Site 3, Bullard Field (36.69765/87.46570). This site is south of and adjacent to KY HWY 117, 1.1 km west of U.S. HWY 41-A. This elongated shallow depression (< 1 m in depth) is ca 50 m south of and extends parallel along KY HWY 117, covering ca 3 ha. Extensive stands of S. hallii may occur; see Table 1 for usage history since 1983.
Site 4, Morgan Pond (36.69359/87.47023). KY HWY 117, 1.5 km west of U.S. HWY 41-A, then 0.8 km south on Bullard Road; when Bullard Road forks, hold right onto a dirt road for 50 m. The depression is west of and almost adjacent to the dirt road. This is the largest in area of the six depressions, covering > 8 ha and up to 2 m in depth, but only a few S. hallii plants (< 25) were present in 2011 when the site was first observed; the site was dry and cultivated in 2012.
Site 5, Schott Pond (36.82402/87.434034). This site is 2.5 km south of Interstate 24 on U.S. HWY 41-A, then east on Walter Garrett Lane for 2.3 km; the site is south 0.6 km, accessible by walking along the edge of a field in cultivation. The shallow depression (< 1 m in depth) covers ca 4 ha. About 25 S. hallii plants were seen in 2011 and the site was dry and cultivated in 2012.
Site 6, James Young Road (JYR) (36.67108/87.03216). The site is 0.8 km west of the junction of JYR with Keysburg Road (KY 102), which is 1.6 km north of junction with KY 848. JYR is elevated for ca 0.5 m and bisects the site, which covers > 6 ha. However, flooding is shallow and the pond dries quickly. The site was first discovered in 2010 by Brainard Palmer-Ball, Kentucky State Nature Preserves Commission (retired). At that time, and in 2011, there were stands of several thousand S. hallii plants on both sides of the bisecting road (Chester and Palmer-Ball, 2011). The site was dry and cultivated in 2012.
Floristic studies--Sites 1 and 3 have been monitored since 1983 and floristic data taken in those years when Hall's Bulrush was present. The floristic data presented here were taken from all sites in August-September 2011. Each site was visited at least twice and a flora list compiled by walking over the depression as the water receded and again after the site had completely dried. Only dewatered areas that had been inundated for at least a month during the growing season were surveyed. Weedy peripheral areas adjacent to cultivation and that were not flooded, or with minimal flooding and without S. hallii, were not included in the surveys. Plants were identified and data on longevity (annual or perennial) and nativity were taken from Gleason and Cronquist (1991); nomenclature follows Chester et al. (2009) for all except two species, which were not included therein: Echinodorus tenelhis follows Gleason and Cronquist (1991), and Schoenoplectiella hallii follows Hayasaka (2012). Wetland indicator codes follow the US Army Corps of Engineers (2012) and USDA, NRCS (2012) with the following designations and definitions: OBL (obligate wetland), almost always a hydrophyte, rarely in uplands; FACW (facultative wetland), usually occur as a hydrophyte but occasionally found in uplands; FAC (facultative), commonly occur as either a hydrophyte or non-hydrophyte; FACU (facultative upland), occasionally a hydrophyte but usually in uplands. Ecological associates of S. hallii were designated based on the following criteria and included species that were: (1) present at all sites; (2) present during each year of the multiple years of observation for Sites 1 and 3; (3) widely disbursed throughout the dewatered zones; and (4) always present in relatively large numbers.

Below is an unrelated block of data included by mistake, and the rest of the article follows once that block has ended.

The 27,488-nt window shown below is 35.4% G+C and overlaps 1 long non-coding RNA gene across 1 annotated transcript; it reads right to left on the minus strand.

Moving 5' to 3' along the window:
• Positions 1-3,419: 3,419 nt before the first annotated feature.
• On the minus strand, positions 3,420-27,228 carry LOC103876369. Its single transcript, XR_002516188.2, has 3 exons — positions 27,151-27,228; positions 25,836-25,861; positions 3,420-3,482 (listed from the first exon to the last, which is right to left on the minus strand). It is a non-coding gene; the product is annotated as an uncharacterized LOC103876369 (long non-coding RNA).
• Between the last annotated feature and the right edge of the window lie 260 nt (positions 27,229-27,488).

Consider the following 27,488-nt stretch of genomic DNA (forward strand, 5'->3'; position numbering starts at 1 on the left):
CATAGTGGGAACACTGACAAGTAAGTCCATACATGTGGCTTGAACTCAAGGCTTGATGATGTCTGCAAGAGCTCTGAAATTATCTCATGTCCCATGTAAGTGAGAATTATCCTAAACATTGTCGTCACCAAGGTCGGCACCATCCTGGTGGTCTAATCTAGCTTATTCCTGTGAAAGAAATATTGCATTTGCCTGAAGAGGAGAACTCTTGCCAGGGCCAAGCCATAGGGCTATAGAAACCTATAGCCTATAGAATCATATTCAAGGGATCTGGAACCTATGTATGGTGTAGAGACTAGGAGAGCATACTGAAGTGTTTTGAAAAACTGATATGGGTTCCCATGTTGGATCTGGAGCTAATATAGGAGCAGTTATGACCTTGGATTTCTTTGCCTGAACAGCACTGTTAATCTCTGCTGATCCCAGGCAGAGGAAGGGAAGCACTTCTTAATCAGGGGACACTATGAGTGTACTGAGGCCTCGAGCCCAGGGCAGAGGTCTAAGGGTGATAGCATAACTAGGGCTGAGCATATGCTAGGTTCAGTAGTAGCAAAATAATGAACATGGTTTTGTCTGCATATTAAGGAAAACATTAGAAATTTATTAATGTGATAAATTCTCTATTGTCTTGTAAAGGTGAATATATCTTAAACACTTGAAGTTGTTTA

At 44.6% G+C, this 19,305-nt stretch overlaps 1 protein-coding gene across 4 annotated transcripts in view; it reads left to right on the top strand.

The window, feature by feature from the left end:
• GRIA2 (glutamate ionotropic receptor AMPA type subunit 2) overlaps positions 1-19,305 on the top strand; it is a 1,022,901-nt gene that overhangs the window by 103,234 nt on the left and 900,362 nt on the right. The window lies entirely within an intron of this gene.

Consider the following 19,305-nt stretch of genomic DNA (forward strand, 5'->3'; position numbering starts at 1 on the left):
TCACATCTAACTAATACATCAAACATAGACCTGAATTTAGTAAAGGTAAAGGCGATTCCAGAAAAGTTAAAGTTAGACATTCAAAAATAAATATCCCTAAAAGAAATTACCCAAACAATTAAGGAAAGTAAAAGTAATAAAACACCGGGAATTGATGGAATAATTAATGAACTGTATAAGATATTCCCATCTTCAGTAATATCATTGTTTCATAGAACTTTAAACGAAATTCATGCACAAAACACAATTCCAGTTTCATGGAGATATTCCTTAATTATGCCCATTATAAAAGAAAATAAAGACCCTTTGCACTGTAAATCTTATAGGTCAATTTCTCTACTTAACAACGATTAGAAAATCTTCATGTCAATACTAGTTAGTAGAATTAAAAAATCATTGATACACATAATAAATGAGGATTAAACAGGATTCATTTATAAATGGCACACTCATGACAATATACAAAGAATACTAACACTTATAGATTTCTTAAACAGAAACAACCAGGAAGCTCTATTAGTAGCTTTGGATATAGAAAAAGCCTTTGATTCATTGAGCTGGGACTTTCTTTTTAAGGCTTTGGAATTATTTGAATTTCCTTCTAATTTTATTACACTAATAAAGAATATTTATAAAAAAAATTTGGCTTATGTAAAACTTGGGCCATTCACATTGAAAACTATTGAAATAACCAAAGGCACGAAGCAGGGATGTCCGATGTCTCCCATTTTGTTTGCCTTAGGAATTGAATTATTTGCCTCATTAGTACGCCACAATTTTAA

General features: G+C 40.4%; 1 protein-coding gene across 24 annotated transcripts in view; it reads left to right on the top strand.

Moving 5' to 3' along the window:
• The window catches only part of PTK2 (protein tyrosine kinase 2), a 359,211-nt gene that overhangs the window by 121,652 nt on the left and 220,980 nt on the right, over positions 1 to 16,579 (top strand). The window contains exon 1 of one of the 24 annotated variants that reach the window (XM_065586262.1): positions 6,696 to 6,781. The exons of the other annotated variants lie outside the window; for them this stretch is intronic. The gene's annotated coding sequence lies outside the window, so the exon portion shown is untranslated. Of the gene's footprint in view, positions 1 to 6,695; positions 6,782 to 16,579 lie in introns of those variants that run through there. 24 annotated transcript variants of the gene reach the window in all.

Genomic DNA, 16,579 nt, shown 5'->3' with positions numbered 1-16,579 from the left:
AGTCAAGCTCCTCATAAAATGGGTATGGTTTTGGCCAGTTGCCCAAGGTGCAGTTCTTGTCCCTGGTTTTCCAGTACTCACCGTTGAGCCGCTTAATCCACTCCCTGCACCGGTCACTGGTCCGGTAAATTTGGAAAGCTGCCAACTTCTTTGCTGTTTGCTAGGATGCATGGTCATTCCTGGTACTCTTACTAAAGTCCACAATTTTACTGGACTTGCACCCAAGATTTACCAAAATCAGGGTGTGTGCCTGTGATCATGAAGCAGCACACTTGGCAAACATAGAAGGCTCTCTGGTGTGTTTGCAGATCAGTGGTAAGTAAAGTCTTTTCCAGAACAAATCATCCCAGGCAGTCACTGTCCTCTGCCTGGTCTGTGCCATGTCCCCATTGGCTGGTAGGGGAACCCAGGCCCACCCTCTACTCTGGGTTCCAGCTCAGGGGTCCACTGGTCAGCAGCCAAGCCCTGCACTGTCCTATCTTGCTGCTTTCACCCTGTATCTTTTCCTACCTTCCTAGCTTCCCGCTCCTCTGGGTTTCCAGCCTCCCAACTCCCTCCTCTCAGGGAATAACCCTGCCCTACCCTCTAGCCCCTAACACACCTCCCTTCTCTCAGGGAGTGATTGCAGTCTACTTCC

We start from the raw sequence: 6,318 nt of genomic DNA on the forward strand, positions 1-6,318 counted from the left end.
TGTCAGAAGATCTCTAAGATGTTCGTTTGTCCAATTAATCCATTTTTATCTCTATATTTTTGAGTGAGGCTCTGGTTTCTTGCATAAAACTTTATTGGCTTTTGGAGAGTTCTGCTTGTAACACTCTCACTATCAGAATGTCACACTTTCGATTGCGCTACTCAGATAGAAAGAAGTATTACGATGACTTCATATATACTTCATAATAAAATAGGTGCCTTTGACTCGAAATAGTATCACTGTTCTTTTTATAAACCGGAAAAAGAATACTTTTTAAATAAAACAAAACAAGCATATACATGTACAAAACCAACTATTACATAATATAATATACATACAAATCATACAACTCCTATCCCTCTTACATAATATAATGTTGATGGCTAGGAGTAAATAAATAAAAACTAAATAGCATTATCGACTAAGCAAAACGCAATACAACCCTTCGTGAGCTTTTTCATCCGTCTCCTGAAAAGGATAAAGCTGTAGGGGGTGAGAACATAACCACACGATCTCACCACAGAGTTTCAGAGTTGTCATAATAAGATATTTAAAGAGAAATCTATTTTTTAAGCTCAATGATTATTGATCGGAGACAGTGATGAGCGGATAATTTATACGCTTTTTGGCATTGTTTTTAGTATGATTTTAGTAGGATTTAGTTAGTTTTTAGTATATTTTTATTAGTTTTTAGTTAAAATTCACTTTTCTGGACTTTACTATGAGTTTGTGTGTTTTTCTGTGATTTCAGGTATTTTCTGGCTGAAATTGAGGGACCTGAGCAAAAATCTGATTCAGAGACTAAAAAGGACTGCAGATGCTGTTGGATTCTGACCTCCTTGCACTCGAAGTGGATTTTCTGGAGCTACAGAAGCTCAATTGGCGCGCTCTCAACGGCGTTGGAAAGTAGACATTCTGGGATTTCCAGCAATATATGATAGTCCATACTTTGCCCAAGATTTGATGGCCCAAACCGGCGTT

Results and Discussion
Thirty-six species within 19 families were found in 2011 on the dewatered flats of the six sites. All species found in Sites 1 and 3 in 2011 also had been observed in those sites for some or all of the previous years of observation since 1983. Twenty-five (69.5%) of the 36 species are native and 11(30.5%) introduced (Appendix). Twenty species were found in all sites, two in five, none in four, five in three, four in two, and five in one. Six taxa are perennial, but two of these, Ciperus strigosus and Bacopa rotundifolia, flowered during the year of germination and thus functioned as annuals. Sites with Rumex crispus and Typha latifolia were tilled or mowed before the species flowered. Two woody seedlings, Popu deltoides and Salix nigra, survived for part of one growing season before tillage.
Six of the 35 species observed with S. are considered to be ecological associates of that species. These obligate wetland annuals include Anunannia coccinea, Echinodorus tenellus, Eleocharis obtusa, Leucospora multifida, Lindernia dubia, and Rotala ramosior. The remaining 29 species were represented by a few plants and were never widely disbursed in a given site, although some were constant in occurrence (Appendix). Most of these 29 are characteristic species of agronomic fields and disturbed habitats, and account for the high incidence of non-native taxa (Appendix). All 35 are common taxa in the area with the exception of Echinodorus tenellus. This diminutive Burhead is known in Kentucky only from the six sites studied.
Implications for Tennessee--The Pennyroyal Plain Subsection, found mostly in Kentucky, extends into the northwestern Middle Tennessee counties of Stewart, Montgomery, Robertson, Cheatham, and Sumner. The same landscape as that found in Kentucky (flat to rolling, karst features) exists in at least parts of the noted counties. Searches of a few road-visible Tennessee depressions have not detected the presence of S. hallii. However, many depressions are not visible from roadsides, and enhanced methods like computerized aerial photography and low flyovers to locate remote depressions will likely lead to other possible sites of occurrence.